In 1837, a post office was established for Paupack Eddy, Pa. James S. Bassett was the first postmaster. The office was located  on the east side of the river until Orrin Hall succeeded Bassett in 1842. It was then located in his store on the west side.
Falls Port & Hawleysburg
In  1847 the post office was relocated across the river to East Hawley and the name was changed by the postal authorities to Falls Port, suggested by the beautiful Paupack Falls. William C. Conklin was postmaster. Today’s Falls Port restaurant in Hawley honors that former name of the community.
In 1849, when Henry B. Hayes was postmaster, the office was moved back the west side of the river and the post office- and thus the town- was renamed, Hawleysburg. (Note: Early histories are somewhat contradictory on where the changeable post office was relocated.)
The name was in honor of Irad Hawley, president of the newly formed Pennsylvania Coal Company, which was establishing a gravity railroad as an alternative route to bring freshly mined coal to the waiting D&H canal boats- at Hawley. The  gravity railroad started running in 1850.
As detailed in a previous article, the Pa. Coal Company brought a  tremendous economic benefit to the town, with the need for workers. The village had been in somewhat of a decline with the finishing of the canal.
In 1849, Levi Barker began constructing canal boats next to the canal basin, in what is now Bingham Park.
 Because of the gravity railroad and transfer operations  at  the canal, the town enlarged, expanding westward. An inferno in the business section of East Hawley in1864 also helped prompt the relocation of the business district west of the Lackawaxen and Middle Creek, where it has been ever since.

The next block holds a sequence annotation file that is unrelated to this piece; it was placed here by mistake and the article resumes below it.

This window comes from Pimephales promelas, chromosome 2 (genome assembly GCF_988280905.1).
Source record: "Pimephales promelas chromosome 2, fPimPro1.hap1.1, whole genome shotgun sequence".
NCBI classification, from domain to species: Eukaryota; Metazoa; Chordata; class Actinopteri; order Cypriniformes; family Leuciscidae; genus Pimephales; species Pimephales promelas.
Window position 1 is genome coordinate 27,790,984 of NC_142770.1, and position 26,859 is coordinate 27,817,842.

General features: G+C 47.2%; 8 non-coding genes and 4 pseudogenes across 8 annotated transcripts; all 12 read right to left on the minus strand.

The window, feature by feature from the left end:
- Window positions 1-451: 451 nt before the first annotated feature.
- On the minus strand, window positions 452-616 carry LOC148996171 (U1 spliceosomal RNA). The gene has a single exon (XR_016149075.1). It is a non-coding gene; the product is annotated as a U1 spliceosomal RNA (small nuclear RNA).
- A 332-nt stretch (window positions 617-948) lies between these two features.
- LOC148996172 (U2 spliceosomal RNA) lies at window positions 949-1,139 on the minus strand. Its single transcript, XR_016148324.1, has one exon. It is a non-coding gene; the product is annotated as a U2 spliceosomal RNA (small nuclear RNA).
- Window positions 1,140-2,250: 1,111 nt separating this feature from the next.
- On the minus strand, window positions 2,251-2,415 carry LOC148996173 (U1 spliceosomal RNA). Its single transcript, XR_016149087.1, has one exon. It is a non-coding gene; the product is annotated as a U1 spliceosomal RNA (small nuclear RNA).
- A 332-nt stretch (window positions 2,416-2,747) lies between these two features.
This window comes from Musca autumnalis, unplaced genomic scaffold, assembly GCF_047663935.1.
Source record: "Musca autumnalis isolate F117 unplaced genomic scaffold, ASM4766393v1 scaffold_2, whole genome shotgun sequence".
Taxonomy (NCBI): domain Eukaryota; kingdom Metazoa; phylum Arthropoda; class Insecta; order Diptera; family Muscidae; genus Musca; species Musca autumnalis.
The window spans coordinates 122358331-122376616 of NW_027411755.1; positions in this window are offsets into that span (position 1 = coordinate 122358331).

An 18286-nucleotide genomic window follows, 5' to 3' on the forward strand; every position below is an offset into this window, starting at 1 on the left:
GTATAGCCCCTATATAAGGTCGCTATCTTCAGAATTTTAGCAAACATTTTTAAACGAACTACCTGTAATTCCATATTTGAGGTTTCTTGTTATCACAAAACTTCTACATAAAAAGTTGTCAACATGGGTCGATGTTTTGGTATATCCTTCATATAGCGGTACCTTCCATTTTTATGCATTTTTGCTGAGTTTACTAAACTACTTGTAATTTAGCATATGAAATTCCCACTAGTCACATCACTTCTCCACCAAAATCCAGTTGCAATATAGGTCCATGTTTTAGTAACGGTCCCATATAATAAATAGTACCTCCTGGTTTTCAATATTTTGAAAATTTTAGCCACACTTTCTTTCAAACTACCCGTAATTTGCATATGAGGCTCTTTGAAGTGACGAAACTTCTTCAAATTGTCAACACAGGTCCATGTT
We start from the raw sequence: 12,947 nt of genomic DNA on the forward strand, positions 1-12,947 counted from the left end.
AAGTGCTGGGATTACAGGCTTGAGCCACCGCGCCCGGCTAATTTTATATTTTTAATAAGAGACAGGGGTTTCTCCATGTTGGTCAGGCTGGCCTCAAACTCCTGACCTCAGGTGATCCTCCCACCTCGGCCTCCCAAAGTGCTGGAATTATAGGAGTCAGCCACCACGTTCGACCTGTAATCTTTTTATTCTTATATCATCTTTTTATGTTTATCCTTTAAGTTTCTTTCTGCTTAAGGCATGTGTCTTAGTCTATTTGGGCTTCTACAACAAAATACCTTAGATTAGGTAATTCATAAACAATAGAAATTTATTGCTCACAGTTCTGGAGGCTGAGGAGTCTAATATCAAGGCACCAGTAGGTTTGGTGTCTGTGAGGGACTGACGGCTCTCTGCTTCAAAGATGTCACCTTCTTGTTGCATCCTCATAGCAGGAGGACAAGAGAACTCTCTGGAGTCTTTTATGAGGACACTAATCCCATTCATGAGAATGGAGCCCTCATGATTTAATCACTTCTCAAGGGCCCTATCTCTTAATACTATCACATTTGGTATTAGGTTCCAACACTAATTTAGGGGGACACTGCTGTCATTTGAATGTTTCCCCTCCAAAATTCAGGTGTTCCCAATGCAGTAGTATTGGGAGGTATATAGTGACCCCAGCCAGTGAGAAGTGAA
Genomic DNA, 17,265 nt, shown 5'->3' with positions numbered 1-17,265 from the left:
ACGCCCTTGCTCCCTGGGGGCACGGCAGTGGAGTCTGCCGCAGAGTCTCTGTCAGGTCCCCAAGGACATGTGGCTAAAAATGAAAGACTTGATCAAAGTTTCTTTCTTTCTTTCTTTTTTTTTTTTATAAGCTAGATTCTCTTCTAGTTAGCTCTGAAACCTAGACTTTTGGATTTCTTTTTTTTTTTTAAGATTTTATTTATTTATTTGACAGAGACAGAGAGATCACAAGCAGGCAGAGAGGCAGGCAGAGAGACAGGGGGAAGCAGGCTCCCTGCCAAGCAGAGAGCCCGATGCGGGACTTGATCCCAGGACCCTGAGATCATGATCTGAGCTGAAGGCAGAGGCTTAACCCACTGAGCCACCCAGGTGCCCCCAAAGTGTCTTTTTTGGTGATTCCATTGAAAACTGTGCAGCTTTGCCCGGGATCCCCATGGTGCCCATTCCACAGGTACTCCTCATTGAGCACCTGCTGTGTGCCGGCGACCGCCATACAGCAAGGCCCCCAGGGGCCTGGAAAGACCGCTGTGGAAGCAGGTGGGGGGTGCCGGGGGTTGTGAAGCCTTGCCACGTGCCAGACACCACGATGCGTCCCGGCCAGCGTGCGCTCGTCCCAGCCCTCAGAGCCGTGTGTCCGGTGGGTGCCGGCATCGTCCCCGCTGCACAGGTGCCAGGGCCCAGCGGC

Shanty Hill was established at this time along the Middle Creek, for the great influx of Irish laborers and their families- later known as Marble Hill.
A landmark business in Hawley and one of the town’s earlier buildings  to survive, is the Eddy Hotel, built in 1850 and operated by Joseph Atkinson. This is now known as Cora’s 1850 Bistro restaurant. The Atkinson family settled in Paupack Eddy in 1812 and had a prosperous box factory and lumber mill.
In 1848, James J. T. Cromwell erected a large tannery at the foot of the Paupack Falls, on the Pike side by the bridge.  This prosperous business continued until 1882. A collection of homes built on the Pike County side of the Eddy became known as Cromwelltown. Today accessed only by the Cromwelltown Bridge across the Wallenpaupack Creek, the main road in the hamlet at one time continued to Kimbles.
Cromwell built a school there in 1849, next to his tannery.
Another business that started in this time period- and still operating 162 years later- was that of Richard Adam Teeter in 1849, who sold (and made) furniture and caskets.
Let’s call it Hawley
In 1851, after being named Hawleysburg,  the next postmaster Patrick Jordan took over. He suggested dropping the last syllable to the name of the town, and thus, “Hawley” was established.
For a span of four years, however, beginning in 1851, the community was divided into two with a second post office established for East Hawley. E. Richardson was postmaster at East Hawley, with the office located at the massive Ewen House on the corner of what is today Route 6 and Spruce Street, the present site of medical offices.
All of this occurred within the life span of the oldest residents who were alive in the pioneer days as Paupack Eddy began to be forged from the wilderness.
Today, Hawley has a surname-, so to speak- Hawley Borough. This came about Jan. 23, 1884, the beginning of another new era in Hawley history. The borough was separated from Palmyra Township.  In another year, the  Pa. Coal Company gravity railroad was to give way to steam locomotives, and end the need to transfer coal at Hawley- putting many laborers out of work. It was another time of change.